If you’ve been driving a truck or are involved in the fleet industry, you may wonder how to become a fleet owner. Starting a fleet business is an exciting but challenging endeavor requiring much preparation and knowledge. You will need to do a lot of research, but this article will point you in the right direction of where to begin when starting the journey towards becoming a fleet owner.
What is a Fleet Owner?
A fleet owner owns and operates at least ten commercial motor vehicles. Fleet owners will be both drivers and operators of their businesses. They handle all aspects of fleet management like forging contracts, hiring drivers, handling payroll, building relationships with other companies and customers, and maintaining equipment. A fleet owner is self-employed.
What Do You Need to Become a Fleet Owner?
Of course, to become a fleet owner, you must meet specific requirements and comply with applicable laws.
USDOT and MC Numbers
Commercial vehicles are required to have a USDOT number in most states. This is how the Department of Transportation marks vehicles that shuttle passengers, haul interstate freight, or transport hazardous materials. In some cases, you will need an MC (motor carrier) number as well. This is required if you transport passengers or federally-regulated goods across state lines. To get either of these numbers, you’ll need to register online with the Federal Motor Carrier Safety Administration (FMSCA) and go through their application process.
Heavy Vehicle Use Tax
If you’re operating a commercial vehicle, you’ll likely need to pay the heavy vehicle use tax levied on vehicles greater than 55,000 pounds that operate on public highways. You’ll need to file Form 2290 with the IRS, and if you own more than 25 fleet vehicles, you’ll need to file this form through a software provider approved by the IRS. The fees are based on the weight of the vehicle.
- 55,000 to 75,000 pounds: $100 base fee for up to 55,000 pounds and $22 for each additional 1,000 pounds
- Over 75,000 pounds: annual $550 fee
Some states require additional licenses for your vehicles. Check with your State Driver Licensing Agency to see what you may need. These licenses may depend on what you are transporting and where you are transporting it.
International Fuel Agreement
If your vehicles weigh over 26,000 pounds and have two or more axles, you must display your fuel credentials under the International Fuel Agreement (IFTA), a tax program for fuel reports. This is a sticker you display on your truck alongside a photo.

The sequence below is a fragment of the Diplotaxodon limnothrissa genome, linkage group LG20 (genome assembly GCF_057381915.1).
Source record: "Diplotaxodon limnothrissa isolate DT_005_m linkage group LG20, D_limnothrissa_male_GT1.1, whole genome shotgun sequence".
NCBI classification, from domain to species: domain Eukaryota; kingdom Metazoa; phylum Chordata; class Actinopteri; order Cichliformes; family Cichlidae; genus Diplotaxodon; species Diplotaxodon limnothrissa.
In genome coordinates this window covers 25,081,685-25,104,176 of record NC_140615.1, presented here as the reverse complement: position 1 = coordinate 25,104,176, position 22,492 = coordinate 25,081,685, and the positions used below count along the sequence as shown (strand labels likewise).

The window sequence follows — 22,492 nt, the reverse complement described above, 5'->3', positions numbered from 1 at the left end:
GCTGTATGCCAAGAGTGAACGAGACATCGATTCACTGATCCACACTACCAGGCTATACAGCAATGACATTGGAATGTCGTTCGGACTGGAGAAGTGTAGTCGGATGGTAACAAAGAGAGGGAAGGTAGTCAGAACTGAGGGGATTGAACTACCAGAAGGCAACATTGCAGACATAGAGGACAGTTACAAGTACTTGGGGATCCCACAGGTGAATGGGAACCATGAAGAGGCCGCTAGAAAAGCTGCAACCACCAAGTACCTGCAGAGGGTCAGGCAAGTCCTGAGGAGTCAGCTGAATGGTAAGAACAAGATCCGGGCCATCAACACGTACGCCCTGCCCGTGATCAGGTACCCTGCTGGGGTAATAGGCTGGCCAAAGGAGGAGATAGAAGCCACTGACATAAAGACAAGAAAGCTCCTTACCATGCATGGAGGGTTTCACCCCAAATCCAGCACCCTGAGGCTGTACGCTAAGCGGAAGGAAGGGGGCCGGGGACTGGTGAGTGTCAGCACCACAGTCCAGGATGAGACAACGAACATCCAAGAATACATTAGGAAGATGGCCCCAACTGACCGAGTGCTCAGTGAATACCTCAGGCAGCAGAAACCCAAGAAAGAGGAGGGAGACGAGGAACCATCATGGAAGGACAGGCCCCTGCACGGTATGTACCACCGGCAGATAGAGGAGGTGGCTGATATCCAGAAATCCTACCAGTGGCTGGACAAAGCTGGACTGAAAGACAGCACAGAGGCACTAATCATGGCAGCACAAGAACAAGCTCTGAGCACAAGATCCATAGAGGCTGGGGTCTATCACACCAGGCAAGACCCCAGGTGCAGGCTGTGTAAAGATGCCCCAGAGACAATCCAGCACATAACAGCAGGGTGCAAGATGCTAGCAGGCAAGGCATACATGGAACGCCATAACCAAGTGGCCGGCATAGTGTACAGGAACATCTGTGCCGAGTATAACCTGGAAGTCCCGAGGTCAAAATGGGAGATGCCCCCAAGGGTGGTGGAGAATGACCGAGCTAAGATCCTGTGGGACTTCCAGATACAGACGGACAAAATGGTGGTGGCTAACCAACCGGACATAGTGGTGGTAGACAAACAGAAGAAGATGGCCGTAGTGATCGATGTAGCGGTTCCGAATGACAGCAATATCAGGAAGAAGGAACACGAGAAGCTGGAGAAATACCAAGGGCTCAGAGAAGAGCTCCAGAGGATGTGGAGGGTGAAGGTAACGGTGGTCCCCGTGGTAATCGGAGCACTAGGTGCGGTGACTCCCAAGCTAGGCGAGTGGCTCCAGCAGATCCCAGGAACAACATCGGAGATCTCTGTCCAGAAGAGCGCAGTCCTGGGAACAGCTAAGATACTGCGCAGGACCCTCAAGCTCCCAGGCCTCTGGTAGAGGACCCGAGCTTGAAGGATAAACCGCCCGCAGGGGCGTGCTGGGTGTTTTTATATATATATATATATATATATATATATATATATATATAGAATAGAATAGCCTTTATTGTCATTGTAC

How to Become a Fleet Owner
There are five steps to becoming a fleet owner that will guide you on your way to success.
- Write a Business Plan: This is the first step for any business. Your plan should include projected expenses, how many trucks you will start with, how you will obtain them (purchasing or leasing), costs you’re expecting, and how long you expect it will take before you become profitable.
- Get Your Commercial Driver’s License: Chances are, you’ve already completed this step if you’re a truck driver or have already spent time in the fleet industry. However, if you haven’t, you will need to complete a written test, air brake, truck, and combination vehicle test. You will also need to pass a health physical.
- Buy Your Fleet Equipment: Consider what type of freight you’ll be hauling or what jobs you’ll be completing with your fleet; this will dictate what trucks you need. Consider the trailers you’ll need and the engine strength required to pull them. This is also where you should decide whether to lease or buy your vehicles. Leasing can initially help you save money, but if you want more freedom, buying may be a better choice for you.
- Get Insurance Coverage: Depending on if you choose leasing on owning, you will need to choose different types of insurance. You may need to purchase non-trucking liability insurance, physical damage coverage, motor truck cargo coverage, or lease gap coverage.
- Comply with Regulatory Compliance Requirements: You’ll need to comply with all federal and state regulations to stay in operation. Once you’ve gone through the previous steps, ensure that your vehicles and policies meet these requirements, so you don’t run into any nasty surprises down the line.
Learn More About Fleet Ownership
Our blog can tell you everything you need to know about fleet ownership. We post about saving on fuel, keeping up with your vehicles’ maintenance, and everything in between. Check in regularly as you start your fleet to see what new things you can learn!